Prime Ministerial Candidates

The 2019 elections are unlike any prior election in Thailand due to a constitutional provision that states that the prime minister A). does not have to be an elected MP, and B). is to be chosen by a majority of both legislative houses. The current senate (250 members) is an unelected body, appointed by the junta. The House will be made up of 500 members. That means, that 376 members are need for a majority to back any prime ministerial candidate. Parties are allowed to nominate up to three candidates for the post of prime minister. We do not cover every party’s candidate, but focus on the most prominent ones in the news:

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The current prime minister came to power on the heels of the 2014 coup. As the former head of the Thai army, Prayuth was leader of the junta that staged the coup and formed the NCPO. The NCPO appointed Prayuth as Prime Minister in August, 2014. A month later, he officially stepped down as head of the army to more fully concentrate on his political duties. Prayuth has been a controversial figure in Thai politics. Though the country has seen numerous coups over the past few decades, his rule is generally seen as one of the harshest. He routinely rounded up the political opposition, took away political and civic freedoms, re-wrote the constitution, and held onto power for longer than any junta for several decades. Prayuth’s rule has also been more overtly nationalistic and paternalistic than most past coup leaders. He penned the 12 Values, a set of traditional Thai values he deemed as necessary for the country to return to unity, mandating that they be recited daily in Thai schools. And he frequently refers to himself as a father-like figure of the nation. Governance-wise, he has overseen moderate economic growth figures and low inflation, but the highest fiscal deficit since 2001. Prayuth was instrumental in creating the political vehicle of the 2014 junta, the Palang Pracharat party, for whom he stands as prime ministerial candidate.

Palang Pracharat, current prime minister

Prayuth Chan-ocha

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Sudarat first came to political prominence as the health minister under Thaksin Shinawatra, following the Thais Love Thais (predecessor of Pheu Thai) electoral victory in 2001. The 30-baht co-pay health policy was the party’s flagship policy, and it, along with other policies that created a safety net and microfinancing for the rural poor, were central in sustaining the widespread popularity the party enjoys to this day. Sudarat has a reputation as an able administrator, perhaps exactly what the party needs to restore its policy reputation following the disastrous rice scheme that the junta used as a primary reason for the coup in 2014.

Pheu Thai

Sudarat Keyuraphan

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The former Transport minister in Yingluck’s government, Chadchart is a popular figure amongst Pheu Thai supporters and neutrals alike. However, he is associated with the failings of the former Yingluck government, including the disastrous rice scheme. The National Counter Corruption Committee (NCCC) is rumored to be preparing aprobe against him as a member of Yingluck’s government. Yingluck herself was found guilty of criminal negligence, not corruption, charges which could be revived in an attempt to hamper Pheu Thai’s electoral chances.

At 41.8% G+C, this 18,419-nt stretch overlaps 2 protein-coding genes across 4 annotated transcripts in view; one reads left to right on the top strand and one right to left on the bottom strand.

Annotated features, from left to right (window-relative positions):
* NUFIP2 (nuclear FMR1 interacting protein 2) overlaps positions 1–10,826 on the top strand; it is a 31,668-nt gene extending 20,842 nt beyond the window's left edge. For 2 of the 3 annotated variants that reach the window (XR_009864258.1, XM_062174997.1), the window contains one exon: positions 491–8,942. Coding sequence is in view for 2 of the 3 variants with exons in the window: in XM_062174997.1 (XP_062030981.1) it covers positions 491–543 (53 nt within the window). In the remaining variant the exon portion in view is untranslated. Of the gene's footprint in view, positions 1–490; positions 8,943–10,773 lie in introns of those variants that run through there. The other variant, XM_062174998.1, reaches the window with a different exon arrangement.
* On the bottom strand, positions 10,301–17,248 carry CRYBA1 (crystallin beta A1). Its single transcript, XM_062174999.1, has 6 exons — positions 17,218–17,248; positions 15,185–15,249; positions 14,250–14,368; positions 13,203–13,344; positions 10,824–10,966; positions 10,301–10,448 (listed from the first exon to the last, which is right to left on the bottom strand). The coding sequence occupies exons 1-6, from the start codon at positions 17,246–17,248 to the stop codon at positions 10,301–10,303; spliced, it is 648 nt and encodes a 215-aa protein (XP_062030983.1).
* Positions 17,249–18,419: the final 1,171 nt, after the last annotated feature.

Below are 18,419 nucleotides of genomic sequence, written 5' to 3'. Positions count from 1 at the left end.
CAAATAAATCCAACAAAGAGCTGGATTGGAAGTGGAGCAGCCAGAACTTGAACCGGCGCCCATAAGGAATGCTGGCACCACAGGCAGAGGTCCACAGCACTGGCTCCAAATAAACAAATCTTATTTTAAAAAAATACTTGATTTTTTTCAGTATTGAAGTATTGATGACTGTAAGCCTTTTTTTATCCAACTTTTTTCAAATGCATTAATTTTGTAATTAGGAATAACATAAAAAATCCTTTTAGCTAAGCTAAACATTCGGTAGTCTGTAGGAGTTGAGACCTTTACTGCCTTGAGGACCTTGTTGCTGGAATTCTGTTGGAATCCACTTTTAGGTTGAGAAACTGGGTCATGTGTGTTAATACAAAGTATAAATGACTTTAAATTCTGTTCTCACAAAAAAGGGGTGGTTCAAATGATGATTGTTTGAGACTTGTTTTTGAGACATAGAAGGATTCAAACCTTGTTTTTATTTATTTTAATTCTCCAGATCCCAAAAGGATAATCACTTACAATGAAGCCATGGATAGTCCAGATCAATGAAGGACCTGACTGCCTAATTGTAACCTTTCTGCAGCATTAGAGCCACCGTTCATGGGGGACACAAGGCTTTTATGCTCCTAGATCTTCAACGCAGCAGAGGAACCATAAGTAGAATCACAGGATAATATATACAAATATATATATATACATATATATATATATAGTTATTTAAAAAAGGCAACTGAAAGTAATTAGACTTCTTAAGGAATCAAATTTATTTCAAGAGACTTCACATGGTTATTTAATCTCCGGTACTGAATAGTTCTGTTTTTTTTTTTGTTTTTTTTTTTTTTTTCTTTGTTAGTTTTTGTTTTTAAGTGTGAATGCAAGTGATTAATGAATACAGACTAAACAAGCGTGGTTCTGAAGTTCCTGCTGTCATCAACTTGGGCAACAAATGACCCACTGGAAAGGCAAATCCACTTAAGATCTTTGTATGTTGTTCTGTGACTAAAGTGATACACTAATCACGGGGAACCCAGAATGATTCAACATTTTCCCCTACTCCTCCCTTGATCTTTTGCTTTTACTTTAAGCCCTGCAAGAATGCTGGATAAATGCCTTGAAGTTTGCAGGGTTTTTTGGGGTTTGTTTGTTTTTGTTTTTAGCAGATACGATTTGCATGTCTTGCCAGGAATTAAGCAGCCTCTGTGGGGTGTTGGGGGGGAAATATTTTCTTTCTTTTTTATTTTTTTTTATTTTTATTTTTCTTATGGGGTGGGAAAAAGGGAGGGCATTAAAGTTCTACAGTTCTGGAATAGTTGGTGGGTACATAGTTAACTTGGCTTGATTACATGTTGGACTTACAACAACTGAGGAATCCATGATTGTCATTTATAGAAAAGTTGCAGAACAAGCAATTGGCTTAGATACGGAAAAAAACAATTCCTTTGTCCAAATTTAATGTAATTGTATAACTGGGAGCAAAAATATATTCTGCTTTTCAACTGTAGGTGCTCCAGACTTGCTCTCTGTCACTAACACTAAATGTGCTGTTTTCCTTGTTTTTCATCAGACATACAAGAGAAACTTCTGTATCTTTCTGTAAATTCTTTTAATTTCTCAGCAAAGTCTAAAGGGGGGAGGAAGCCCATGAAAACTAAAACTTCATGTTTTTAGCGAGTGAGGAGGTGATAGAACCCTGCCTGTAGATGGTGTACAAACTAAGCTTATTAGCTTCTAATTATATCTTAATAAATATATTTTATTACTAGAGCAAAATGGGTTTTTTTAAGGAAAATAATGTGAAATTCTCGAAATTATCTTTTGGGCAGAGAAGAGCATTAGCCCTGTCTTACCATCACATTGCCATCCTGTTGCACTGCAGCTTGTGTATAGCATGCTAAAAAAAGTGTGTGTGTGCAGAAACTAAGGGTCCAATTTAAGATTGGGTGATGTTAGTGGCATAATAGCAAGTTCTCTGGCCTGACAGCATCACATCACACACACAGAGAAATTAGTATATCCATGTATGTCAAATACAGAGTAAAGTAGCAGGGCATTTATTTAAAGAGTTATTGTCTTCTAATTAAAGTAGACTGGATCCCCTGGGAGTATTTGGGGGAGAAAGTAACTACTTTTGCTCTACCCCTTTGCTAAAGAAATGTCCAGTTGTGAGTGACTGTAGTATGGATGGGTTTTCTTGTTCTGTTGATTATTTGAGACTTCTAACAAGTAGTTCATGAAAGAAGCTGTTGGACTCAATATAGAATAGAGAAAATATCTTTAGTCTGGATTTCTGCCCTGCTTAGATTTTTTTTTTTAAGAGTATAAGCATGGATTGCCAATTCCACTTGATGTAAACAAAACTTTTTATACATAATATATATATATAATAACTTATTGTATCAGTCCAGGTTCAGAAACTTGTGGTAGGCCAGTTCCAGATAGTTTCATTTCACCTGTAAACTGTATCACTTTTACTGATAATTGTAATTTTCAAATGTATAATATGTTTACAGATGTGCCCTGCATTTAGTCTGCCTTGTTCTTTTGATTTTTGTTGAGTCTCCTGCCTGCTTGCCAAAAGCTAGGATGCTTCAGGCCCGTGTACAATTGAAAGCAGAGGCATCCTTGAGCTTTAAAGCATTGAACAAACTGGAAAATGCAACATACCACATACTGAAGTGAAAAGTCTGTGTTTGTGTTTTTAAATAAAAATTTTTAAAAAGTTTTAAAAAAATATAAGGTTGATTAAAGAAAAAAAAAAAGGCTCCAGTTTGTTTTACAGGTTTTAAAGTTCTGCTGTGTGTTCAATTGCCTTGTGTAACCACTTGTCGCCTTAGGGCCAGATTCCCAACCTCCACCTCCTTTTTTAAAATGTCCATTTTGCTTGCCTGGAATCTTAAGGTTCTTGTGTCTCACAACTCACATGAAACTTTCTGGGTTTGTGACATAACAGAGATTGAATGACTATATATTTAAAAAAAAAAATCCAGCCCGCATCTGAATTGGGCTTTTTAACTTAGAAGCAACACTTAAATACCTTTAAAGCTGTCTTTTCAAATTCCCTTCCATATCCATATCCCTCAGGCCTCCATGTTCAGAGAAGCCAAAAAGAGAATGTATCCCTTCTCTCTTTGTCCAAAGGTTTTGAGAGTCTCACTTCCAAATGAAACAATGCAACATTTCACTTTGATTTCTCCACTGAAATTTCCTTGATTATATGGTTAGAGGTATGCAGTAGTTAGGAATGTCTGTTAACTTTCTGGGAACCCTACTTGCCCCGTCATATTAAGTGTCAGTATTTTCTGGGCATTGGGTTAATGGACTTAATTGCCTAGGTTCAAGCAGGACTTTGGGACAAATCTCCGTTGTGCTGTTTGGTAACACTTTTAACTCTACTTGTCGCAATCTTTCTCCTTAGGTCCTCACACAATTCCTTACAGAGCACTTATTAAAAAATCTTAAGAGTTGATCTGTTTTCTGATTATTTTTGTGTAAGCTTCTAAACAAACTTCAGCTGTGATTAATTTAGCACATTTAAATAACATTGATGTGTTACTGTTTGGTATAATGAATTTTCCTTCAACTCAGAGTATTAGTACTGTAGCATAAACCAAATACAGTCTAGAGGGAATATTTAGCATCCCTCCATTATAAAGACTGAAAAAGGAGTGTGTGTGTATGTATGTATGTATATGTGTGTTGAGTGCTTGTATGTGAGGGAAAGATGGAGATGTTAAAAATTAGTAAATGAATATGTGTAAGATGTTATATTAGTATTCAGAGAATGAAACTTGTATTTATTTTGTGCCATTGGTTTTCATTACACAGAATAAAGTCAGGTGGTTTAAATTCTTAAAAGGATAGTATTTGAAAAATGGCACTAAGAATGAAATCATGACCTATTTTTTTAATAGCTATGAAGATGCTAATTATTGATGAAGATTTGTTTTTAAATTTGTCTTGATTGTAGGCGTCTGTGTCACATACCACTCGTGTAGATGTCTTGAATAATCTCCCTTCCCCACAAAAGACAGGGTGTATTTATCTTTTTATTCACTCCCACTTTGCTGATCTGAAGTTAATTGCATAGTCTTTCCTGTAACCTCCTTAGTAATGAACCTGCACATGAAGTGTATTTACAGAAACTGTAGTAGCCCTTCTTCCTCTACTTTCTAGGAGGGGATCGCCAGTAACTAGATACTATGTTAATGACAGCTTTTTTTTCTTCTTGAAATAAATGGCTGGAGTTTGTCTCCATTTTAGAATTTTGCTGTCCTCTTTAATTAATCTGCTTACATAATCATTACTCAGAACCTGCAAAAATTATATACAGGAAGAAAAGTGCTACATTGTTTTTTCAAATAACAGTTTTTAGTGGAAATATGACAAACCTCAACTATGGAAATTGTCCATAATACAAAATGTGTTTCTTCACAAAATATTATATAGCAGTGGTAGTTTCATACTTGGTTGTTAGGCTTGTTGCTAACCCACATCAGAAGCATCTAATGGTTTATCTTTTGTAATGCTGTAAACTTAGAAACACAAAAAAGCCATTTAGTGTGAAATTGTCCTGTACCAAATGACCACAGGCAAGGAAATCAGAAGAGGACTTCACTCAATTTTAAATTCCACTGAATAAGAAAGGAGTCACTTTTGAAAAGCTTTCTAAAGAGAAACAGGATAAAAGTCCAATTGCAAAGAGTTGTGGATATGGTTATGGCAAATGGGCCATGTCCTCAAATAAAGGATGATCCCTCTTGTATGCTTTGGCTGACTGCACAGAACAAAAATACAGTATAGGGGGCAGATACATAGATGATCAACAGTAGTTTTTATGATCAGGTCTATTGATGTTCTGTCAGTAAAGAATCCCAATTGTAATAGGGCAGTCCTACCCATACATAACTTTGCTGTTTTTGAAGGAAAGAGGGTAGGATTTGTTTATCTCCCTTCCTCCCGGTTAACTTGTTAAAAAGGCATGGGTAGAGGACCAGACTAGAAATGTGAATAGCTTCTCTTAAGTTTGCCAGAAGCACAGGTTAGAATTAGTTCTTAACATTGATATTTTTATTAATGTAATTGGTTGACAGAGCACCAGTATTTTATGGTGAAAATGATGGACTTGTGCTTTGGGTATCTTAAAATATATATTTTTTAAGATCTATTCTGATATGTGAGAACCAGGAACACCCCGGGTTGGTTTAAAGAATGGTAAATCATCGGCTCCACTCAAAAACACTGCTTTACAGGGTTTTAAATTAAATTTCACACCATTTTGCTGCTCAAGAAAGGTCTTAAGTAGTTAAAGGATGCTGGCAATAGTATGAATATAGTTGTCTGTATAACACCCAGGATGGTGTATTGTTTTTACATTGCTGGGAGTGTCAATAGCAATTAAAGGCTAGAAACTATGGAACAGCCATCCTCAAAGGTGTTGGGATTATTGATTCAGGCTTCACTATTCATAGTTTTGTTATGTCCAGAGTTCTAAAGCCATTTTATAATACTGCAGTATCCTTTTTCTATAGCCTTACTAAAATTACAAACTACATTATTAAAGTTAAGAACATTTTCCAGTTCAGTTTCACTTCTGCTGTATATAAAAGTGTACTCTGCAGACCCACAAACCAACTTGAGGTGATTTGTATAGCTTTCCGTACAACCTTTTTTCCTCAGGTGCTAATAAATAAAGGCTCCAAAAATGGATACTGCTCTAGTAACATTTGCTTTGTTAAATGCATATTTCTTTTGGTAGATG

Pheu Thai

Chadchart Sittipunt

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Abhisit is the leader of the main opposition party to Pheu Thai, the Democrat Party. An Oxford graduate, Abhisit is an intelligent and articulate leader, but who even his supporters feel has not lived up to his full abilities. Abhisit has repeatedly failed to come out strongly against non-democratic interventions in Thai politics, and has failed to lead the Democrat Party in developing an attractive party brand to compete with Pheu Thai’s policy reputation. On March 10th, Abhisit publicly stated that he will not support Prayuth as Prime Minister. A couple of days later, he stated that he could enter a coalition with Pheu Thai on the condition of Pheu Thai becoming free of the domination of a few people, an implicit reference to Thaksin. Some observers feel his statement was not sincere and that he will eventually cave and support Prayuth as prime minister, in exchange for lucrative ministerial posts. Others say he is positioning himself as the compromise candidate.

Democrat Party

Abhisit Vejaviva

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Thanathorn has quickly sealed his place as the most outspoken critic of Prayuth and military rule over the past five years. Although his party, Future Forward, is not likely to pick up the most seats, numerous polls suggest he is the most popular choice for Prime Minister. Only a grand coalition of the non-military parties could form a majority to pick the prime minister. If that is the case, he could well be the best compromise between the two main parties, Pheu Thai and the Democrats, for the post of prime minister.

Future Forward Party

Thanathorn Juangroongruangkit

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In one of the most shocking events in Thai electoral history, a member of the royal family accepted the nomination of a political party for the post of Prime Minister. This was quickly condemned by her brother, King Vajiralongkorn, as the monarchy is constitutionally above politics, and subsequently ruled out by the Election Commission. The nominating party was later dissolved by the Election Commission for violating the constitution.

(now defunct) Thai Raksa Chart Party

Princess Ubolrat